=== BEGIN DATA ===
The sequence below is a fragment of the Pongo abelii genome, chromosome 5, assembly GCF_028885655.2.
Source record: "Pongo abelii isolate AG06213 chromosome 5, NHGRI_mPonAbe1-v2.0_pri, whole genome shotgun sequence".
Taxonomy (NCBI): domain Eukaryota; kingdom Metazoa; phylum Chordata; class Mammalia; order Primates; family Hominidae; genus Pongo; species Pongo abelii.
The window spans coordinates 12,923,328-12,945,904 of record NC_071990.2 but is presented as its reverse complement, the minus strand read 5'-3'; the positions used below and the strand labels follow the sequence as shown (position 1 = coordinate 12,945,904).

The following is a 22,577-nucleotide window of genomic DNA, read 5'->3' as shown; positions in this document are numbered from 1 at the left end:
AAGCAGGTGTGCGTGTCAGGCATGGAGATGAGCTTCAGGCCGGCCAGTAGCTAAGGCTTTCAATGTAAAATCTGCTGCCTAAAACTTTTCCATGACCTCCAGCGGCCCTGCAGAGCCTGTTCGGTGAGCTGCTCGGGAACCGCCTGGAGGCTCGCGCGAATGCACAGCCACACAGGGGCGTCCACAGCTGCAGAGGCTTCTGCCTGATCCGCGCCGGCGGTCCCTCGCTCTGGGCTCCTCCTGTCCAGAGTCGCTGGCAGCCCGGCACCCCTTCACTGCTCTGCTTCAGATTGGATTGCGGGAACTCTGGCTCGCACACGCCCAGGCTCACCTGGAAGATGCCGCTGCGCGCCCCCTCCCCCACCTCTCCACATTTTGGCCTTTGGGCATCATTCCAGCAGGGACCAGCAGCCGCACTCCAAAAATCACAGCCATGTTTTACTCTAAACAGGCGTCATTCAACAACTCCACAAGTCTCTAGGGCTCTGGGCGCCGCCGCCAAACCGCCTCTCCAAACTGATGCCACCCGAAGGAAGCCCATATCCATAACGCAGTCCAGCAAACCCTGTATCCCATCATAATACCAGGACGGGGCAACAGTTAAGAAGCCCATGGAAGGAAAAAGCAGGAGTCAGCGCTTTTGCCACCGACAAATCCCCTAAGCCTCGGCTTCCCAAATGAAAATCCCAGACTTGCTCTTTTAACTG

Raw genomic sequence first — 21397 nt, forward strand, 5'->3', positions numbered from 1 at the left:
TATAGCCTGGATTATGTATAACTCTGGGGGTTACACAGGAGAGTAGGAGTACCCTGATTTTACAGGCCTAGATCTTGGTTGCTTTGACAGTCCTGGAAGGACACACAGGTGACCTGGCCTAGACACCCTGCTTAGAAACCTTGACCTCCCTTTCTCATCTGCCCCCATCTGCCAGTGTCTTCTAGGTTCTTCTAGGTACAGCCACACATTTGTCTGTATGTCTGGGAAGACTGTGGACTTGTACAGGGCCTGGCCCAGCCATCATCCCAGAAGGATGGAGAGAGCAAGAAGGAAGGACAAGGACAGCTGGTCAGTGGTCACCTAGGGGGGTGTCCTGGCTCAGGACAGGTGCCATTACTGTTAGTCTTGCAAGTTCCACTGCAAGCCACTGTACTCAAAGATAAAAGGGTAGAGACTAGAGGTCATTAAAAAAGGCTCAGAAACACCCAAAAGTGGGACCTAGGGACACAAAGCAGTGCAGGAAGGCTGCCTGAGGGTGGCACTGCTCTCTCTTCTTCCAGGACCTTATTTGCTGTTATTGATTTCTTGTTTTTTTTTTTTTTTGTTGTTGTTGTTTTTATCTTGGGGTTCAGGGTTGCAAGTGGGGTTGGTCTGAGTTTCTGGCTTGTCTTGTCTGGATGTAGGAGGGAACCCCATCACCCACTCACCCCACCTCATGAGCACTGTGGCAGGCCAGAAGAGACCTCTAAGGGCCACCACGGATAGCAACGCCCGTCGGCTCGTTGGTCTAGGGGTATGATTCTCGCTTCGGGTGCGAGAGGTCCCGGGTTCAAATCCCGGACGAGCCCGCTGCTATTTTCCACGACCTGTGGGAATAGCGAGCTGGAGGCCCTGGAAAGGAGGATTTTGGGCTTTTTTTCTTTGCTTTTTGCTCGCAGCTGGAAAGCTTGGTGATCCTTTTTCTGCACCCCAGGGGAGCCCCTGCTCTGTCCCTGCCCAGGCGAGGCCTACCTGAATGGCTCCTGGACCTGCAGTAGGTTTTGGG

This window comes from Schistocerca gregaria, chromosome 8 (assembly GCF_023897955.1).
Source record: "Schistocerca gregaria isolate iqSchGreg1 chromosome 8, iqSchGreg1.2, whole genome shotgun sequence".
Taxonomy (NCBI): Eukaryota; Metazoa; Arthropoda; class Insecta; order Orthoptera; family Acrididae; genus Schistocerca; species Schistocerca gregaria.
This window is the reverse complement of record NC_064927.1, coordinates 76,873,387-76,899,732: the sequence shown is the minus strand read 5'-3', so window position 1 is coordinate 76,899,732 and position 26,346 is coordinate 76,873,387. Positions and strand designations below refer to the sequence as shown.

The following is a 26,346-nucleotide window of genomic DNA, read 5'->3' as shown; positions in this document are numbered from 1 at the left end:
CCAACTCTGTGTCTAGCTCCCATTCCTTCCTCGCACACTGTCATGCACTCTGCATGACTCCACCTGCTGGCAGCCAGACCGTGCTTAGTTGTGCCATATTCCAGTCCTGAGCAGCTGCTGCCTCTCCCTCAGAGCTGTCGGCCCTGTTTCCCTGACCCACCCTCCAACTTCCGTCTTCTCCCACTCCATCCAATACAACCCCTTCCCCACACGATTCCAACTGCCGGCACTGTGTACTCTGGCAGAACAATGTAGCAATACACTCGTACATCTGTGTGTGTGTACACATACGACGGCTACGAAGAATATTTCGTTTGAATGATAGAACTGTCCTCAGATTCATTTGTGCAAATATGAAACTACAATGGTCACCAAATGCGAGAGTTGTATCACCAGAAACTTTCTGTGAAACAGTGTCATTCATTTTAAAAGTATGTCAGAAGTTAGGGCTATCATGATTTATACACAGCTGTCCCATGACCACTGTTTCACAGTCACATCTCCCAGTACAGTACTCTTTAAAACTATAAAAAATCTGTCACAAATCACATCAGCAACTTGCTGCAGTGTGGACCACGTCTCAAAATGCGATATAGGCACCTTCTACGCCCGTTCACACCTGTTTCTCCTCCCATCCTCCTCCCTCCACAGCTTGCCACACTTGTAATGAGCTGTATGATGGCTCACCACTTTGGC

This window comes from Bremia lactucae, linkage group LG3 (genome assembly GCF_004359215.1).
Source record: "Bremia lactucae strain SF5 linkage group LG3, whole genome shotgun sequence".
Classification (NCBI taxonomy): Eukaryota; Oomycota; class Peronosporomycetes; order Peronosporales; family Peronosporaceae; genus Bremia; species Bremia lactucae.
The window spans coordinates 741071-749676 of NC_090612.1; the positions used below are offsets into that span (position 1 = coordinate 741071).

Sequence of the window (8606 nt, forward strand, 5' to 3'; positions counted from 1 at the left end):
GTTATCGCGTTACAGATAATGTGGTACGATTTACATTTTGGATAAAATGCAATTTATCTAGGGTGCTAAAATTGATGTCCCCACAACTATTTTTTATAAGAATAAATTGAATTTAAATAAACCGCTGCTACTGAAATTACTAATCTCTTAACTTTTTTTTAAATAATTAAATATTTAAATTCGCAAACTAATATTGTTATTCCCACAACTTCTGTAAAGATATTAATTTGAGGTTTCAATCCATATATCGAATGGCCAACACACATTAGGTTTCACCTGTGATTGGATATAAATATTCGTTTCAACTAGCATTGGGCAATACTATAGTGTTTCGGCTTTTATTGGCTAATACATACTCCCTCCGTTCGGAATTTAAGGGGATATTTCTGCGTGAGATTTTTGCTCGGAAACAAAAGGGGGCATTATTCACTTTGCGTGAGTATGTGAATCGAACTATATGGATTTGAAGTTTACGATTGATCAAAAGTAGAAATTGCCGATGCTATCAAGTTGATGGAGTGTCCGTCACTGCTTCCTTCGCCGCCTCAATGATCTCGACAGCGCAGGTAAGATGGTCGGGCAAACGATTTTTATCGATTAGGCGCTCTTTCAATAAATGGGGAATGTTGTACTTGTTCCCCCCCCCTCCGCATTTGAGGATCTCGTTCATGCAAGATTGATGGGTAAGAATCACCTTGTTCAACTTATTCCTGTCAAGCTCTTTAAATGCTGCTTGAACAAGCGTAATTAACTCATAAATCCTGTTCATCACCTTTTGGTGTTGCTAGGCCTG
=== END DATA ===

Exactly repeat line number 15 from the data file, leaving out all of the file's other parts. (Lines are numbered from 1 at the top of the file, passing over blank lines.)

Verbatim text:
This window comes from Bremia lactucae, linkage group LG3 (genome assembly GCF_004359215.1).